After being assured day after day that the world outside their little camp had been compromised, Brooklyn’s cabin-mate, Dawson Winters, finds a letter that turns everything they’d known upside down. There is a world outside the trees that surrounds their camp, and the virus they’d all come to fear seems non-existent.
Determined to see it herself, Brooklyn plots with others to attempt an escape…
On the outside, Brooklyn finds the world is as normal as ever. But when they are attacked in the city, they dispose of their attackers far more efficiently than any normal human. Is there more to Brooklyn and her friends then just being highly trained?
As their exploration continues, the group is faced with impossible feats. Betrayal, love, death, and a powerful sense of camaraderie lead Brooklyn and her friends to fight for their life, their freedom, and most of all, each other.
Omen Operation will be available on Amazon for pre-order: 1/16/2016
It will be available for purchase through Amazon and Barnes and Noble: 1/26/2016
Taylor Brooke is the author of the upcoming sci-fi adventure trilogy The Isolation Series. She started out as a freelance makeup artist, and quickly discovered her love of elves, zombies, mermaids, kaiju, and monsters of all kinds. After receiving eight professional certifications in special effects makeup, working on countless projects, and fleshing out a multitude of fantastical creatures, she turned her imagination back to her one true love- books. Taylor has had a knack for writing since she was a little girl, and received recognition for her skills throughout grade school and junior college. When she’s not nestled in a blanket typing away on her laptop, she can be found haunting the local bookstore with a cup of steaming hot tea in her hands, scanning the shelves for new reads, or hiking one of the many mountains that surround her home of Bend Oregon.
One of the things I love most about winter is SNOW and being “snowed in” seems to happen frequently (whether officially…or “by choice”). So I’ve decided to dedicate an entire week of posts to our favorite snow books and the things we can do with them. Our book choice for this wonderful week of snow is Story of the Snow Children.
I can’t think of a better way to continue our Snow Festival week than with The Story of the Snow Childrenby Sibylle von Olfers. Who couldn’t love Poppy in her little red hat going to a winter’s feast? I was trying to remember the first time I heard this story and I can’t remember. It seems like its been a constant throughout my life.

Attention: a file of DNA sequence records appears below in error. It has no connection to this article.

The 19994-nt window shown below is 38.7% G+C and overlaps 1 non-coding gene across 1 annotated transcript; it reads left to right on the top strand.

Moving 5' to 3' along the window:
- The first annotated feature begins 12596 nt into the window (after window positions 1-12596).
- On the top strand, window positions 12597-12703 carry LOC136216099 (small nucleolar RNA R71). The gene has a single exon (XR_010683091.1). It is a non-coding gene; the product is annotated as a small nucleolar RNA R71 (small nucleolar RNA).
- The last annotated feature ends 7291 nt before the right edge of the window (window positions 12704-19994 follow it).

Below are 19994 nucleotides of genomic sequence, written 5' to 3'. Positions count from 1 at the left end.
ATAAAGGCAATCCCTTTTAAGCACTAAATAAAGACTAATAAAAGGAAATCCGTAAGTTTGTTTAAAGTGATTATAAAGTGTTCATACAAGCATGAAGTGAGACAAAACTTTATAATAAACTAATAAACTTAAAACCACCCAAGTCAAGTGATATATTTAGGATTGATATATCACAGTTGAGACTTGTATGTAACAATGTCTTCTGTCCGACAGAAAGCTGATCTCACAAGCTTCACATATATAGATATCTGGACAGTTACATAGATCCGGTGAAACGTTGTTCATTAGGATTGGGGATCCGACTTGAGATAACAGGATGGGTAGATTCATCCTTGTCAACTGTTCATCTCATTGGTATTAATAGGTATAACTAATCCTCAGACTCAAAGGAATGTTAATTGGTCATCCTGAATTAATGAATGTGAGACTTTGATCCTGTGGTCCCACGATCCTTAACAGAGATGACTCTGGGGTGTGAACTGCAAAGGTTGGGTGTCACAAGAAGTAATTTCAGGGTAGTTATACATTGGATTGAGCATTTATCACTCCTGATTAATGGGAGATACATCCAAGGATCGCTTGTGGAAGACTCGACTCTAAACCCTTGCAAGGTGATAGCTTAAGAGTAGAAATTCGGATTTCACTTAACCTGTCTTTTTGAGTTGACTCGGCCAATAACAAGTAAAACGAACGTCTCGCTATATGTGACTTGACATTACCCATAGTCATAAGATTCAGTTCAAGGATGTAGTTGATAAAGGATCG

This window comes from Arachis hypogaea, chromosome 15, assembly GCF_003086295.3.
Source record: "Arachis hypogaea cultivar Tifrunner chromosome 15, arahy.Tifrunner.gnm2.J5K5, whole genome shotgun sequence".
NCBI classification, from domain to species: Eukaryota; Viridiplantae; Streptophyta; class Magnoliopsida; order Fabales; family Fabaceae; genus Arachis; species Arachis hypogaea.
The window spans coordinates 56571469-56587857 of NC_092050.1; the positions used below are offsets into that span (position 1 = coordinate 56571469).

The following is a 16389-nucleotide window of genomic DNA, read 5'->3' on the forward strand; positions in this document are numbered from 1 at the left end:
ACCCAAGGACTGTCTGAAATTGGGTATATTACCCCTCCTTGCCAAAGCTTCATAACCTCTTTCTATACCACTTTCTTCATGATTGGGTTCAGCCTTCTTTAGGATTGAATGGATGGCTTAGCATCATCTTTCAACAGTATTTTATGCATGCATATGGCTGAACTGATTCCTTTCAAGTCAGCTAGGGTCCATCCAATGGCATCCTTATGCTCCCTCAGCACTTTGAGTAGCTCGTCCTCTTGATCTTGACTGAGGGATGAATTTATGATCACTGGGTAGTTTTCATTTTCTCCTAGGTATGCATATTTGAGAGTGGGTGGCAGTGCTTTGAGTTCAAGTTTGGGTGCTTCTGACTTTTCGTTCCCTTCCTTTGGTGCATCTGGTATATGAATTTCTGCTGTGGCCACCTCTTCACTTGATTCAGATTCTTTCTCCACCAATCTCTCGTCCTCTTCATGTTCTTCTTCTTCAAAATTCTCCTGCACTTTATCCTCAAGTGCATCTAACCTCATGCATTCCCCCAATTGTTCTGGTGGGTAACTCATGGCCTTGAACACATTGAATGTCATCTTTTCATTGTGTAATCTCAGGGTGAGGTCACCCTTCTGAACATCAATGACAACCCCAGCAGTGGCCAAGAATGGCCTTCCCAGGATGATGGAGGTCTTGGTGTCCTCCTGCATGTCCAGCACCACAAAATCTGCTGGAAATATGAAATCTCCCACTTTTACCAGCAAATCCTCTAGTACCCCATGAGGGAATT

As Poppy is gazing out of the window she notices the soft gently blowing snowflakes have little faces and are actually snow children. As they dance and swirl in the garden they soon take Poppy away to the snow kingdom of the Snow Queen. There, Poppy is welcomed to the grand festival by the Queen and her princess. Amidst the sparkling snow kingdom is dancing, feasting, and exciting games. At the end of all this play, Poppy sleepily returns home to recount her tales of the snow children to her listening mother.
To grab your copy of this book, go HERE.
To set the stage for the wonderful and exciting snow festival we need to be dressed appropriately. There is nothing better than a message crown to make one feel like wintry royalty.
Something To Do: A Message Crown
An assortment of 81/2 x 10 paper
An assortment of 12 x 12 paper
White card stock or blank index cards
Glue dots or glue
Large Circle pattern
Small circle pattern
Large triangle pattern
Small triangle pattern
To make a message crown you will need the following:
1 woven heart
2 large circles
2 small circles
2 large triangles
2 small triangles
2 -12 inch paper strips, 2 inches wide
How to make the woven heart
Fold a 81/2 x 11 ½ sheet of paper in half
Place the bottom of the heart pattern on the fold
Trace pattern twice onto the paper, each one placed on the fold.
Cut the two center lines on each heart piece.
Weaving Your Heart
Weaving a heart is a little different than weaving. We aren’t going under and over but in and through. The left hand side of the heart I’ve marked ABC. The right hand side of the heart I’ve marked 123. Let’s try this step by step. Look at the photos for help.
Step 1: Place C (left side piece) inside 1 (right hand piece).
Step 2: Place 2 (right hand piece) inside C (left hand piece).
Step 3: Place C (left hand piece) inside 1 (right hand piece).
Step 4: Place 1 (right hand piece) inside B (left hand piece).
Step 5: Place B(left hand piece) inside 2 (right hand piece).
Step 6: Place 1 (right hand piece) inside B ( left hand piece).
Step 7: Place C (left side piece) inside 1 (right hand piece).
Step 8: Place 2 (right hand piece) inside C (left hand piece).
Step 9: Place C (left hand piece) inside 1 (right hand piece).
To Make the Message Crown you will Need the Following:
Two large circles
Two small circles
Two large triangles
Two small triangles
Make the Crown band
Take 2 12 x 12 inch pieces of paper. Place them wrong sides together.
Tape an inch on both the bottom left and right hand sides. This will hold your crown sides together.
Measure 2 inches from the bottom, fold, and cut along folded line. This is your crown band. Crown Assembling
Take a folded heart and turn it over. On the reverse side, place a couple of glue dots down towards the bottom of the heart. Taking your crown band with the taped sides lying horizontally, place the heart in the center of the crown band.